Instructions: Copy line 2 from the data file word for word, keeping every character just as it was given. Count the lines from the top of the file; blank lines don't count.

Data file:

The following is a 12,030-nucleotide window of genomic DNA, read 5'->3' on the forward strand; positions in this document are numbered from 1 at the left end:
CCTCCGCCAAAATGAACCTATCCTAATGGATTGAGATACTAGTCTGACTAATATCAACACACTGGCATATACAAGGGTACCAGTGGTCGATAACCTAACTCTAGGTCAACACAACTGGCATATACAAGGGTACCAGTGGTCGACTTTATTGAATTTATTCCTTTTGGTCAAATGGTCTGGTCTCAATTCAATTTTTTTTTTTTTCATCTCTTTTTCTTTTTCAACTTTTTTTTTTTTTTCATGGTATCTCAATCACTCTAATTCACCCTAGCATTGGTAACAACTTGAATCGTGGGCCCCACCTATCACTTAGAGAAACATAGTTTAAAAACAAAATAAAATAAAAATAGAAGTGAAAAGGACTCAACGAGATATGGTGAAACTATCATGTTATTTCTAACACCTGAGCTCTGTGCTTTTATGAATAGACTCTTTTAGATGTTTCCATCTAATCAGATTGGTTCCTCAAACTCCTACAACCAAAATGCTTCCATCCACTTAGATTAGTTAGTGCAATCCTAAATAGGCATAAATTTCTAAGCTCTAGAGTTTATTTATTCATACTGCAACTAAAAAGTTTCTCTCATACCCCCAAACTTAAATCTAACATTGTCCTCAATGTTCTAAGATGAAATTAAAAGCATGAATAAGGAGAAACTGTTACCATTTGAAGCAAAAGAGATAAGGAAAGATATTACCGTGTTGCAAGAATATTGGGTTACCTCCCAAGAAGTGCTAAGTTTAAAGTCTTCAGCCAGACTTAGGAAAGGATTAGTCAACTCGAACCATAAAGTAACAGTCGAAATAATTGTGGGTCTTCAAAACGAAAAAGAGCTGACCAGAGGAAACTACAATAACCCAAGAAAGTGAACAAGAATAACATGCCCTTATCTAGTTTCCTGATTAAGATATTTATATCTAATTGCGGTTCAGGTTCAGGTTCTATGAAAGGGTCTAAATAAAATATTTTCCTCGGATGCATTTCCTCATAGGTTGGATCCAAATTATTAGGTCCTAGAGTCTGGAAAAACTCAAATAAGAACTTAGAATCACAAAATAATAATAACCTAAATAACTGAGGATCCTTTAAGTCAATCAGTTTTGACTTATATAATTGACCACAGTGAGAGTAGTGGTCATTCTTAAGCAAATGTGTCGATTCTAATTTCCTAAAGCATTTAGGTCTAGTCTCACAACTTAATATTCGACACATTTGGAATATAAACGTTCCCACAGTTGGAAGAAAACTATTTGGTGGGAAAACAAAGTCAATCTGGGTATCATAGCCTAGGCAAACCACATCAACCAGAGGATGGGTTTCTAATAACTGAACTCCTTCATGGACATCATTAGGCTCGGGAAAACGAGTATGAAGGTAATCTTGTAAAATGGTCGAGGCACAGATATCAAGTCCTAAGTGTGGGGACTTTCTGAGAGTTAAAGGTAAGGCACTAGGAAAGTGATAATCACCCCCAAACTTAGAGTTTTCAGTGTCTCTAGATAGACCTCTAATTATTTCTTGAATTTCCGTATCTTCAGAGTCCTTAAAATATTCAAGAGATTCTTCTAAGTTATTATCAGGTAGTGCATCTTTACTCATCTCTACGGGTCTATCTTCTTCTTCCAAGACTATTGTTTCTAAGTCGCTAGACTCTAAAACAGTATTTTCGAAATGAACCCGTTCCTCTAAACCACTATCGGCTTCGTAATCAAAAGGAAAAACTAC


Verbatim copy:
CCTCCGCCAAAATGAACCTATCCTAATGGATTGAGATACTAGTCTGACTAATATCAACACACTGGCATATACAAGGGTACCAGTGGTCGATAACCTAACTCTAGGTCAACACAACTGGCATATACAAGGGTACCAGTGGTCGACTTTATTGAATTTATTCCTTTTGGTCAAATGGTCTGGTCTCAATTCAATTTTTTTTTTTTTCATCTCTTTTTCTTTTTCAACTTTTTTTTTTTTTTCATGGTATCTCAATCACTCTAATTCACCCTAGCATTGGTAACAACTTGAATCGTGGGCCCCACCTATCACTTAGAGAAACATAGTTTAAAAACAAAATAAAATAAAAATAGAAGTGAAAAGGACTCAACGAGATATGGTGAAACTATCATGTTATTTCTAACACCTGAGCTCTGTGCTTTTATGAATAGACTCTTTTAGATGTTTCCATCTAATCAGATTGGTTCCTCAAACTCCTACAACCAAAATGCTTCCATCCACTTAGATTAGTTAGTGCAATCCTAAATAGGCATAAATTTCTAAGCTCTAGAGTTTATTTATTCATACTGCAACTAAAAAGTTTCTCTCATACCCCCAAACTTAAATCTAACATTGTCCTCAATGTTCTAAGATGAAATTAAAAGCATGAATAAGGAGAAACTGTTACCATTTGAAGCAAAAGAGATAAGGAAAGATATTACCGTGTTGCAAGAATATTGGGTTACCTCCCAAGAAGTGCTAAGTTTAAAGTCTTCAGCCAGACTTAGGAAAGGATTAGTCAACTCGAACCATAAAGTAACAGTCGAAATAATTGTGGGTCTTCAAAACGAAAAAGAGCTGACCAGAGGAAACTACAATAACCCAAGAAAGTGAACAAGAATAACATGCCCTTATCTAGTTTCCTGATTAAGATATTTATATCTAATTGCGGTTCAGGTTCAGGTTCTATGAAAGGGTCTAAATAAAATATTTTCCTCGGATGCATTTCCTCATAGGTTGGATCCAAATTATTAGGTCCTAGAGTCTGGAAAAACTCAAATAAGAACTTAGAATCACAAAATAATAATAACCTAAATAACTGAGGATCCTTTAAGTCAATCAGTTTTGACTTATATAATTGACCACAGTGAGAGTAGTGGTCATTCTTAAGCAAATGTGTCGATTCTAATTTCCTAAAGCATTTAGGTCTAGTCTCACAACTTAATATTCGACACATTTGGAATATAAACGTTCCCACAGTTGGAAGAAAACTATTTGGTGGGAAAACAAAGTCAATCTGGGTATCATAGCCTAGGCAAACCACATCAACCAGAGGATGGGTTTCTAATAACTGAACTCCTTCATGGACATCATTAGGCTCGGGAAAACGAGTATGAAGGTAATCTTGTAAAATGGTCGAGGCACAGATATCAAGTCCTAAGTGTGGGGACTTTCTGAGAGTTAAAGGTAAGGCACTAGGAAAGTGATAATCACCCCCAAACTTAGAGTTTTCAGTGTCTCTAGATAGACCTCTAATTATTTCTTGAATTTCCGTATCTTCAGAGTCCTTAAAATATTCAAGAGATTCTTCTAAGTTATTATCAGGTAGTGCATCTTTACTCATCTCTACGGGTCTATCTTCTTCTTCCAAGACTATTGTTTCTAAGTCGCTAGACTCTAAAACAGTATTTTCGAAATGAACCCGTTCCTCTAAACCACTATCGGCTTCGTAATCAAAAGGAAAAACTAC